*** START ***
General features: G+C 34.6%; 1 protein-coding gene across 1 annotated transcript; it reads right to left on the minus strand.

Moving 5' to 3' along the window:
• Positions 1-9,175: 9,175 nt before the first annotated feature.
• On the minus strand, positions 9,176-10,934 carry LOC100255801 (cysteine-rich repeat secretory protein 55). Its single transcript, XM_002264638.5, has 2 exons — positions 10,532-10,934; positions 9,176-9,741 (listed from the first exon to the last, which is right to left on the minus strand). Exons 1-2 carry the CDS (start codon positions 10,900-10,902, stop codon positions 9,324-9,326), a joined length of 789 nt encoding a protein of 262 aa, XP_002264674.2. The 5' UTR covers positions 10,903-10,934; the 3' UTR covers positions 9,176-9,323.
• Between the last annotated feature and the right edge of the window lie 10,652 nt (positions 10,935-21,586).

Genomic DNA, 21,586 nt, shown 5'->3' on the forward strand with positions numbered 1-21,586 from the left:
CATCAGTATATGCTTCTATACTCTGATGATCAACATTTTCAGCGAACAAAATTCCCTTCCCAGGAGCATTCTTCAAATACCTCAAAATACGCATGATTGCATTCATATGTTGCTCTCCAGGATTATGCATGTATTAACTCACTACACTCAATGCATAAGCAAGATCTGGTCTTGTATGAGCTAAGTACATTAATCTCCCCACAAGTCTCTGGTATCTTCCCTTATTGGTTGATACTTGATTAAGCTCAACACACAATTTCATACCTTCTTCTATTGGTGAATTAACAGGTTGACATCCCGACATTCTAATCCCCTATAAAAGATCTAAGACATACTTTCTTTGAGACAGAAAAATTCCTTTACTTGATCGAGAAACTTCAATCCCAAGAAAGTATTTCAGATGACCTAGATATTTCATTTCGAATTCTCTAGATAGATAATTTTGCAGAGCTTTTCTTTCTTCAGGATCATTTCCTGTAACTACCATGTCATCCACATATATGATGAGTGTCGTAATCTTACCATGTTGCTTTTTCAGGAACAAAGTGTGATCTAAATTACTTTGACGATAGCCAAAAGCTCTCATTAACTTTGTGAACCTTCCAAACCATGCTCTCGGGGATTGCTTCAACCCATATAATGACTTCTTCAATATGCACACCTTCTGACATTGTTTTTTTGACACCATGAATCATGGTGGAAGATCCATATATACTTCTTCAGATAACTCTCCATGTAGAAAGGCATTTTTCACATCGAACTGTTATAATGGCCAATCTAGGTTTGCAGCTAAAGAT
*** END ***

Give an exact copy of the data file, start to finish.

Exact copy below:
General features: G+C 34.6%; 1 protein-coding gene across 1 annotated transcript; it reads right to left on the minus strand.

Moving 5' to 3' along the window:
• Positions 1-9,175: 9,175 nt before the first annotated feature.
• On the minus strand, positions 9,176-10,934 carry LOC100255801 (cysteine-rich repeat secretory protein 55). Its single transcript, XM_002264638.5, has 2 exons — positions 10,532-10,934; positions 9,176-9,741 (listed from the first exon to the last, which is right to left on the minus strand). Exons 1-2 carry the CDS (start codon positions 10,900-10,902, stop codon positions 9,324-9,326), a joined length of 789 nt encoding a protein of 262 aa, XP_002264674.2. The 5' UTR covers positions 10,903-10,934; the 3' UTR covers positions 9,176-9,323.
• Between the last annotated feature and the right edge of the window lie 10,652 nt (positions 10,935-21,586).

Genomic DNA, 21,586 nt, shown 5'->3' on the forward strand with positions numbered 1-21,586 from the left:
CATCAGTATATGCTTCTATACTCTGATGATCAACATTTTCAGCGAACAAAATTCCCTTCCCAGGAGCATTCTTCAAATACCTCAAAATACGCATGATTGCATTCATATGTTGCTCTCCAGGATTATGCATGTATTAACTCACTACACTCAATGCATAAGCAAGATCTGGTCTTGTATGAGCTAAGTACATTAATCTCCCCACAAGTCTCTGGTATCTTCCCTTATTGGTTGATACTTGATTAAGCTCAACACACAATTTCATACCTTCTTCTATTGGTGAATTAACAGGTTGACATCCCGACATTCTAATCCCCTATAAAAGATCTAAGACATACTTTCTTTGAGACAGAAAAATTCCTTTACTTGATCGAGAAACTTCAATCCCAAGAAAGTATTTCAGATGACCTAGATATTTCATTTCGAATTCTCTAGATAGATAATTTTGCAGAGCTTTTCTTTCTTCAGGATCATTTCCTGTAACTACCATGTCATCCACATATATGATGAGTGTCGTAATCTTACCATGTTGCTTTTTCAGGAACAAAGTGTGATCTAAATTACTTTGACGATAGCCAAAAGCTCTCATTAACTTTGTGAACCTTCCAAACCATGCTCTCGGGGATTGCTTCAACCCATATAATGACTTCTTCAATATGCACACCTTCTGACATTGTTTTTTTGACACCATGAATCATGGTGGAAGATCCATATATACTTCTTCAGATAACTCTCCATGTAGAAAGGCATTTTTCACATCGAACTGTTATAATGGCCAATCTAGGTTTGCAGCTAAAGAT